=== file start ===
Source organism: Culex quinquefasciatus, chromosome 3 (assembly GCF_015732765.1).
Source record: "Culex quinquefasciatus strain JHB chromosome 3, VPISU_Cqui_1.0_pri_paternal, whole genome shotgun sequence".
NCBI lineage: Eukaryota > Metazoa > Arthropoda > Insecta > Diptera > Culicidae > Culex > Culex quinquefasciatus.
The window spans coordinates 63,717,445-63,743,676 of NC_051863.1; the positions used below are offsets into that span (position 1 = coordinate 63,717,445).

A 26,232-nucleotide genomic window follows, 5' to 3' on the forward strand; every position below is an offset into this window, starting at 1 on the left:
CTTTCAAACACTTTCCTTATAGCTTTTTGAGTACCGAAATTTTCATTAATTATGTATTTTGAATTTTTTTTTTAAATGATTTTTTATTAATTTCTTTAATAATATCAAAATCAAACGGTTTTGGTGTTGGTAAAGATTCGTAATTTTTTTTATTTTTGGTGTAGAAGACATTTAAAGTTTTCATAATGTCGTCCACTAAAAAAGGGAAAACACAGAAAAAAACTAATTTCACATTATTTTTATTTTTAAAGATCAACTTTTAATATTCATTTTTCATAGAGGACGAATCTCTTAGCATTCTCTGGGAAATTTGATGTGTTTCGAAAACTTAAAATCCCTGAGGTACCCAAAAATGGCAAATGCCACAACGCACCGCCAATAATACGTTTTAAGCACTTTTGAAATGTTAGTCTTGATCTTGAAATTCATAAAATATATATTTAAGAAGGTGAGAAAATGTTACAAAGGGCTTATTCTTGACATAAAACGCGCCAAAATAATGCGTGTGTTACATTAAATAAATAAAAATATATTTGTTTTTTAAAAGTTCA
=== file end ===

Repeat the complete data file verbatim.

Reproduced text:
Source organism: Culex quinquefasciatus, chromosome 3 (assembly GCF_015732765.1).
Source record: "Culex quinquefasciatus strain JHB chromosome 3, VPISU_Cqui_1.0_pri_paternal, whole genome shotgun sequence".
NCBI lineage: Eukaryota > Metazoa > Arthropoda > Insecta > Diptera > Culicidae > Culex > Culex quinquefasciatus.
The window spans coordinates 63,717,445-63,743,676 of NC_051863.1; the positions used below are offsets into that span (position 1 = coordinate 63,717,445).

A 26,232-nucleotide genomic window follows, 5' to 3' on the forward strand; every position below is an offset into this window, starting at 1 on the left:
CTTTCAAACACTTTCCTTATAGCTTTTTGAGTACCGAAATTTTCATTAATTATGTATTTTGAATTTTTTTTTTAAATGATTTTTTATTAATTTCTTTAATAATATCAAAATCAAACGGTTTTGGTGTTGGTAAAGATTCGTAATTTTTTTTATTTTTGGTGTAGAAGACATTTAAAGTTTTCATAATGTCGTCCACTAAAAAAGGGAAAACACAGAAAAAAACTAATTTCACATTATTTTTATTTTTAAAGATCAACTTTTAATATTCATTTTTCATAGAGGACGAATCTCTTAGCATTCTCTGGGAAATTTGATGTGTTTCGAAAACTTAAAATCCCTGAGGTACCCAAAAATGGCAAATGCCACAACGCACCGCCAATAATACGTTTTAAGCACTTTTGAAATGTTAGTCTTGATCTTGAAATTCATAAAATATATATTTAAGAAGGTGAGAAAATGTTACAAAGGGCTTATTCTTGACATAAAACGCGCCAAAATAATGCGTGTGTTACATTAAATAAATAAAAATATATTTGTTTTTTAAAAGTTCA